It’s an attractive proposition to believe that humans are in essence inclined to do good. But there is also a case to be made for the opposite: that humans’ true nature is driven by base and amoral appetites. These two views of human nature seem to be irreconcilable—but are they?
Boredom is the mind searching for something to do. We experience it as unpleasant, but tedium can help us grow into better, more well-rounded people.
Imagine the movie script: in some post-apocalyptic world, civilization as we know it has been obliterated, buried under millennia of sand and dust. And then, after humanity has reestablished itself and built a new, independent tradition of science, art and philosophy, some archeologist stumbles upon an artifact from the distant past. Our present.
What used to be “entertainment” has become background noise. It’s everywhere, it’s plentiful, and it’s effortless. Instead of being something to do that adds value to our scarce free time, entertainment is becoming a generic mind-filler when we’ve got nothing better to do.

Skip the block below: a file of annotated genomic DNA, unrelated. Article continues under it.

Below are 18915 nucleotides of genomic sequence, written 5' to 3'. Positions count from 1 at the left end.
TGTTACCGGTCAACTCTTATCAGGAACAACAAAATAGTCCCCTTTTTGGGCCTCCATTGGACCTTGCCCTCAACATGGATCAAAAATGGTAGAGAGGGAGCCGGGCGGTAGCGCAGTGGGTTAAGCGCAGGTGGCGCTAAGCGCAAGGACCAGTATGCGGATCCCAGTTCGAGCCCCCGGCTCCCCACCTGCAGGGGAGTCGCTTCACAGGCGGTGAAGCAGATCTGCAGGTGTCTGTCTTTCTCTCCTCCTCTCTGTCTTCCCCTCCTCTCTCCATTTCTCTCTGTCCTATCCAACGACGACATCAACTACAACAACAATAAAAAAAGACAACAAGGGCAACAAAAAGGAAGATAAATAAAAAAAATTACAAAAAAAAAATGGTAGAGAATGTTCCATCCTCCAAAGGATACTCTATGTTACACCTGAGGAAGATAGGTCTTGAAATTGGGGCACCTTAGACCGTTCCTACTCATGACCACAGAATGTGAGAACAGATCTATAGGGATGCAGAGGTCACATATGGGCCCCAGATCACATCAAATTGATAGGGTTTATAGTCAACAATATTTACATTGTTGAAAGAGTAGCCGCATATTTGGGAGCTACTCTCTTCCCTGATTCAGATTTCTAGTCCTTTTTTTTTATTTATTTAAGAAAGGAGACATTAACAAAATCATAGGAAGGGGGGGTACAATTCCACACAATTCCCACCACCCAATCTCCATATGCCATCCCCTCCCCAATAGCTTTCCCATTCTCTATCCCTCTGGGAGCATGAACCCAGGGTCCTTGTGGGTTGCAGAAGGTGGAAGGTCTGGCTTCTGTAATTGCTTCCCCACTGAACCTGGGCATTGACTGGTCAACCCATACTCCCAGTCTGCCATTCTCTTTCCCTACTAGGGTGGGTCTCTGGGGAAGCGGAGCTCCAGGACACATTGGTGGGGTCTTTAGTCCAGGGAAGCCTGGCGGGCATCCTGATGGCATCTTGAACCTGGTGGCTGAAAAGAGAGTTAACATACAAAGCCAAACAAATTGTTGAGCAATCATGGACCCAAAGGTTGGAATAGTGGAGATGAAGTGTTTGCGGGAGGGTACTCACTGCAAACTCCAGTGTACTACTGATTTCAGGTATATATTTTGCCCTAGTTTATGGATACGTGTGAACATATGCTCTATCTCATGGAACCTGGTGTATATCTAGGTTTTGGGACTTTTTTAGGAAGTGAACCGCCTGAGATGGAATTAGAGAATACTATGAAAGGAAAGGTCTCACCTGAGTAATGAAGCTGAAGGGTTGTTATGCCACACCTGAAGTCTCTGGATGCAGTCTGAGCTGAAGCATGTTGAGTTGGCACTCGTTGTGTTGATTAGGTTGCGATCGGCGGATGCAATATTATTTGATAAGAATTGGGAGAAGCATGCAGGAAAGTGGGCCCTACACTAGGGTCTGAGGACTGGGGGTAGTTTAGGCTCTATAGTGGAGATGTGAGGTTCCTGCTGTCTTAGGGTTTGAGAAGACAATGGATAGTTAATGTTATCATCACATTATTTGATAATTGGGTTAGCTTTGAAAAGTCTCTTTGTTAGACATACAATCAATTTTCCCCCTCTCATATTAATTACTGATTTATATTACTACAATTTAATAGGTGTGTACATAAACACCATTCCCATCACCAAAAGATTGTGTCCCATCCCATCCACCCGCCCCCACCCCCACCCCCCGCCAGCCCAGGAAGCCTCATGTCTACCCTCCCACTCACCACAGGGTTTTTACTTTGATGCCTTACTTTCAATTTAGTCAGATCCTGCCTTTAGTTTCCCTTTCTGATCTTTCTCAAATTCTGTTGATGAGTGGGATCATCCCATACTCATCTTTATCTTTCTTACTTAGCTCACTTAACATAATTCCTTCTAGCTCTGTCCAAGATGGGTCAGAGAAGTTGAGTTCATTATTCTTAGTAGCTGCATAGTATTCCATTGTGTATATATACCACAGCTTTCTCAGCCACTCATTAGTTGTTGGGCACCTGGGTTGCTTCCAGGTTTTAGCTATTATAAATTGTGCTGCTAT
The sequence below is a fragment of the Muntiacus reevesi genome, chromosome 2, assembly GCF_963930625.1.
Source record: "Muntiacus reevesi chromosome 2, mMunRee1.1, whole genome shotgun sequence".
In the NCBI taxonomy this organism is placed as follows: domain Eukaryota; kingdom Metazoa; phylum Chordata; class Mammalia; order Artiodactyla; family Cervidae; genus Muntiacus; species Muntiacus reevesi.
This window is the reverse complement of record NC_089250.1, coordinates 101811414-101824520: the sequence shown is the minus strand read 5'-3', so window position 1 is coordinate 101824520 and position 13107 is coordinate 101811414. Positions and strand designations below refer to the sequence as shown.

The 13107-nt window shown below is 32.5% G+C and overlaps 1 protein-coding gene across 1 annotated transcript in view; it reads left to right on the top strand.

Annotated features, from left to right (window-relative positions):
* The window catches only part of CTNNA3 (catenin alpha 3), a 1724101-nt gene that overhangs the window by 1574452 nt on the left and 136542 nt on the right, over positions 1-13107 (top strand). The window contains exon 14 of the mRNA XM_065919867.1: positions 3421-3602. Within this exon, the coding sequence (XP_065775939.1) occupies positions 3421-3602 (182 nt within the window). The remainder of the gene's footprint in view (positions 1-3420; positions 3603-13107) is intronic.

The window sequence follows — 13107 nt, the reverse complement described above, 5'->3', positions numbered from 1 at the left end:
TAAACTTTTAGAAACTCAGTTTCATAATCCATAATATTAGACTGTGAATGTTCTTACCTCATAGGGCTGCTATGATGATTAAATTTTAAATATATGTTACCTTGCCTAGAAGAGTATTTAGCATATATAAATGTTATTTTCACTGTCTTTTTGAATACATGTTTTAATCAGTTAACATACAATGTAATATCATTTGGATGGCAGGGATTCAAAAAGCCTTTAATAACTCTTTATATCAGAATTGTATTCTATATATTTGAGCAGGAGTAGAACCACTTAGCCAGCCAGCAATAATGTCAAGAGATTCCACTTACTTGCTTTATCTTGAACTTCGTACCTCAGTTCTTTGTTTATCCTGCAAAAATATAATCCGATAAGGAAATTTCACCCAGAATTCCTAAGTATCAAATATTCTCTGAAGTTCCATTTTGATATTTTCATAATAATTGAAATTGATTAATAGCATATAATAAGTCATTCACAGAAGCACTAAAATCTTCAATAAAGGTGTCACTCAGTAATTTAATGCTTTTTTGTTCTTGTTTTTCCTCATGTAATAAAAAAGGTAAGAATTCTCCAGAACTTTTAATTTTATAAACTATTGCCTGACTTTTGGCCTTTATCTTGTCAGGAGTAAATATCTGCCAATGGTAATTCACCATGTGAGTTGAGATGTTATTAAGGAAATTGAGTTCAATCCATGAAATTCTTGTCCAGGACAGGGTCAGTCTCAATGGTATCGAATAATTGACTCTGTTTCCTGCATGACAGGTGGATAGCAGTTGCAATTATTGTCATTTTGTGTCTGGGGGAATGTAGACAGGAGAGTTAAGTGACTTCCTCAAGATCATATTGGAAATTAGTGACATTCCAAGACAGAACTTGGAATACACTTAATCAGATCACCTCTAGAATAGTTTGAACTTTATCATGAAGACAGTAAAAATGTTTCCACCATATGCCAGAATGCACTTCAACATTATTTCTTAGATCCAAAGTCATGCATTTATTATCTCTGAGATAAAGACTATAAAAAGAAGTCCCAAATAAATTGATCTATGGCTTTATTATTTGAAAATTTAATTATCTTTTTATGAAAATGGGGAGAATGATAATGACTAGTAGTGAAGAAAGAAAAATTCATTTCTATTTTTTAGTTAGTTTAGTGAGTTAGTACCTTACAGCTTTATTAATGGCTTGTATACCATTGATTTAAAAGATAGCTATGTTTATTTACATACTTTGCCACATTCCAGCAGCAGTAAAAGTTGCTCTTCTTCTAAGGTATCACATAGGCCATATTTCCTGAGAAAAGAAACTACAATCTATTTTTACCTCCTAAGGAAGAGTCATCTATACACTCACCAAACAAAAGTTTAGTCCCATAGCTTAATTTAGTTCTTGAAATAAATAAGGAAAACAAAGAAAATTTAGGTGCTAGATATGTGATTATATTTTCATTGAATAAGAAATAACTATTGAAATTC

In my home, there are paraphernalia that are of no worth whatsoever to anyone but me. They take up space in my house and in my mind, and offer precious little practical value in return. But throw them away I will not.
The film clearly oozes attention to detail and is well-crafted and intelligent, with outstanding special effects and excellent performances all round. But once the end credits started rolling, my sons’ gut reaction was, “What the hell kind of weirdo movie was that?!”